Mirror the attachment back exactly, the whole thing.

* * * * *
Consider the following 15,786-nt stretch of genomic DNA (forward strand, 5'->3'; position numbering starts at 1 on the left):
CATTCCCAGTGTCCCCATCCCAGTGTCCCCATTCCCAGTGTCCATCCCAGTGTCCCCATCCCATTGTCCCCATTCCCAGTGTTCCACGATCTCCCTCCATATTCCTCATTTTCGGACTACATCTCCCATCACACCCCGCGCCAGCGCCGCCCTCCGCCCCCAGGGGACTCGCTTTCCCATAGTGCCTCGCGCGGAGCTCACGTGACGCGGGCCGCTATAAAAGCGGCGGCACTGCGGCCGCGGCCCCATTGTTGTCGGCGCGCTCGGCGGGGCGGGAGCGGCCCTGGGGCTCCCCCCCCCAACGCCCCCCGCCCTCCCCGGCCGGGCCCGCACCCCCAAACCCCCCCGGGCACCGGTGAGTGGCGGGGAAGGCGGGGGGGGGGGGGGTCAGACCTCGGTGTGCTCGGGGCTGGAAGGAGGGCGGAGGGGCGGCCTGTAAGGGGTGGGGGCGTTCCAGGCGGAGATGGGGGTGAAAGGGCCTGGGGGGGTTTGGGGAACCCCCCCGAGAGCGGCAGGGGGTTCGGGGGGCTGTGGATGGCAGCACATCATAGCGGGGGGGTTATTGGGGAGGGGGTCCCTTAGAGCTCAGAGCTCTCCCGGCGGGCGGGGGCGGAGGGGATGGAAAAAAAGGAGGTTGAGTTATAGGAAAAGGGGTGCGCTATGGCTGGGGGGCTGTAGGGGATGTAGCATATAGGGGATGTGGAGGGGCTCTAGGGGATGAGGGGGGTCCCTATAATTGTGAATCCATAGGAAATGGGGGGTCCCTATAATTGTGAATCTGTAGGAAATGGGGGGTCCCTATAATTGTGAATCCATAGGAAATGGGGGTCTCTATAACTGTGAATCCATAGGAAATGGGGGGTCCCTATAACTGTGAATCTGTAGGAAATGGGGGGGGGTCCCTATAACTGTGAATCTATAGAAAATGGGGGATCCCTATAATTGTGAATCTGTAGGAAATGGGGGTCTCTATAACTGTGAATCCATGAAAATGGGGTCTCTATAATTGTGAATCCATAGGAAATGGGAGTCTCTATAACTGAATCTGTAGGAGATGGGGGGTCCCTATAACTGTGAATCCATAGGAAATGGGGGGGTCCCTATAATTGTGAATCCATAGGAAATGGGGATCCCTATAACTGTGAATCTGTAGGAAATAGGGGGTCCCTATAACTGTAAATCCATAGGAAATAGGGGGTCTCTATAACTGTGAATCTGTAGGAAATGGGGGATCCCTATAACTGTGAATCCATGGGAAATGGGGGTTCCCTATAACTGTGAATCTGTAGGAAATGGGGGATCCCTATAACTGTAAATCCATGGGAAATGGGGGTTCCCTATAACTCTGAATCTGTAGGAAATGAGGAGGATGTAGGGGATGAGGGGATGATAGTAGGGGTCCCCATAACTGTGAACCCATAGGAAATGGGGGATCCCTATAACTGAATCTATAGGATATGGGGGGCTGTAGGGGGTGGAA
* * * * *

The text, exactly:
Consider the following 15,786-nt stretch of genomic DNA (forward strand, 5'->3'; position numbering starts at 1 on the left):
CATTCCCAGTGTCCCCATCCCAGTGTCCCCATTCCCAGTGTCCATCCCAGTGTCCCCATCCCATTGTCCCCATTCCCAGTGTTCCACGATCTCCCTCCATATTCCTCATTTTCGGACTACATCTCCCATCACACCCCGCGCCAGCGCCGCCCTCCGCCCCCAGGGGACTCGCTTTCCCATAGTGCCTCGCGCGGAGCTCACGTGACGCGGGCCGCTATAAAAGCGGCGGCACTGCGGCCGCGGCCCCATTGTTGTCGGCGCGCTCGGCGGGGCGGGAGCGGCCCTGGGGCTCCCCCCCCCAACGCCCCCCGCCCTCCCCGGCCGGGCCCGCACCCCCAAACCCCCCCGGGCACCGGTGAGTGGCGGGGAAGGCGGGGGGGGGGGGGGTCAGACCTCGGTGTGCTCGGGGCTGGAAGGAGGGCGGAGGGGCGGCCTGTAAGGGGTGGGGGCGTTCCAGGCGGAGATGGGGGTGAAAGGGCCTGGGGGGGTTTGGGGAACCCCCCCGAGAGCGGCAGGGGGTTCGGGGGGCTGTGGATGGCAGCACATCATAGCGGGGGGGTTATTGGGGAGGGGGTCCCTTAGAGCTCAGAGCTCTCCCGGCGGGCGGGGGCGGAGGGGATGGAAAAAAAGGAGGTTGAGTTATAGGAAAAGGGGTGCGCTATGGCTGGGGGGCTGTAGGGGATGTAGCATATAGGGGATGTGGAGGGGCTCTAGGGGATGAGGGGGGTCCCTATAATTGTGAATCCATAGGAAATGGGGGGTCCCTATAATTGTGAATCTGTAGGAAATGGGGGGTCCCTATAATTGTGAATCCATAGGAAATGGGGGTCTCTATAACTGTGAATCCATAGGAAATGGGGGGTCCCTATAACTGTGAATCTGTAGGAAATGGGGGGGGGTCCCTATAACTGTGAATCTATAGAAAATGGGGGATCCCTATAATTGTGAATCTGTAGGAAATGGGGGTCTCTATAACTGTGAATCCATGAAAATGGGGTCTCTATAATTGTGAATCCATAGGAAATGGGAGTCTCTATAACTGAATCTGTAGGAGATGGGGGGTCCCTATAACTGTGAATCCATAGGAAATGGGGGGGTCCCTATAATTGTGAATCCATAGGAAATGGGGATCCCTATAACTGTGAATCTGTAGGAAATAGGGGGTCCCTATAACTGTAAATCCATAGGAAATAGGGGGTCTCTATAACTGTGAATCTGTAGGAAATGGGGGATCCCTATAACTGTGAATCCATGGGAAATGGGGGTTCCCTATAACTGTGAATCTGTAGGAAATGGGGGATCCCTATAACTGTAAATCCATGGGAAATGGGGGTTCCCTATAACTCTGAATCTGTAGGAAATGAGGAGGATGTAGGGGATGAGGGGATGATAGTAGGGGTCCCCATAACTGTGAACCCATAGGAAATGGGGGATCCCTATAACTGAATCTATAGGATATGGGGGGCTGTAGGGGGTGGAA